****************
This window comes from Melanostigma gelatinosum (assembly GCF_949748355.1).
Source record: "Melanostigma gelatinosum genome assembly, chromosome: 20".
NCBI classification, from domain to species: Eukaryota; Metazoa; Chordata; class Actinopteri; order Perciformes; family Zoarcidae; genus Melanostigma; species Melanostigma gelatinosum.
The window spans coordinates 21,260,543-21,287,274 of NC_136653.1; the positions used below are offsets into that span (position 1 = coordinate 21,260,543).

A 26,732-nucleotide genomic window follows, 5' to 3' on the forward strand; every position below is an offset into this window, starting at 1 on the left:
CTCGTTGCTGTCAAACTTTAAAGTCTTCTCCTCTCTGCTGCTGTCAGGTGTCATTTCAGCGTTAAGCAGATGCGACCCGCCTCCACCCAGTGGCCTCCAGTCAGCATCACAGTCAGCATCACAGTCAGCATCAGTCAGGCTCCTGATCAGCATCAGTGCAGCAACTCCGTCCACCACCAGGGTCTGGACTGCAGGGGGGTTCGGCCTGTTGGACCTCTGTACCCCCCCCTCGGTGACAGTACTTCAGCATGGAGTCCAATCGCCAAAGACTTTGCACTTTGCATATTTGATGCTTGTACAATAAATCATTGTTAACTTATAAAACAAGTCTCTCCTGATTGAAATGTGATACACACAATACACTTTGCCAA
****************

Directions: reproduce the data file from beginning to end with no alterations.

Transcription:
This window comes from Melanostigma gelatinosum (assembly GCF_949748355.1).
Source record: "Melanostigma gelatinosum genome assembly, chromosome: 20".
NCBI classification, from domain to species: Eukaryota; Metazoa; Chordata; class Actinopteri; order Perciformes; family Zoarcidae; genus Melanostigma; species Melanostigma gelatinosum.
The window spans coordinates 21,260,543-21,287,274 of NC_136653.1; the positions used below are offsets into that span (position 1 = coordinate 21,260,543).

A 26,732-nucleotide genomic window follows, 5' to 3' on the forward strand; every position below is an offset into this window, starting at 1 on the left:
CTCGTTGCTGTCAAACTTTAAAGTCTTCTCCTCTCTGCTGCTGTCAGGTGTCATTTCAGCGTTAAGCAGATGCGACCCGCCTCCACCCAGTGGCCTCCAGTCAGCATCACAGTCAGCATCACAGTCAGCATCAGTCAGGCTCCTGATCAGCATCAGTGCAGCAACTCCGTCCACCACCAGGGTCTGGACTGCAGGGGGGTTCGGCCTGTTGGACCTCTGTACCCCCCCCTCGGTGACAGTACTTCAGCATGGAGTCCAATCGCCAAAGACTTTGCACTTTGCATATTTGATGCTTGTACAATAAATCATTGTTAACTTATAAAACAAGTCTCTCCTGATTGAAATGTGATACACACAATACACTTTGCCAA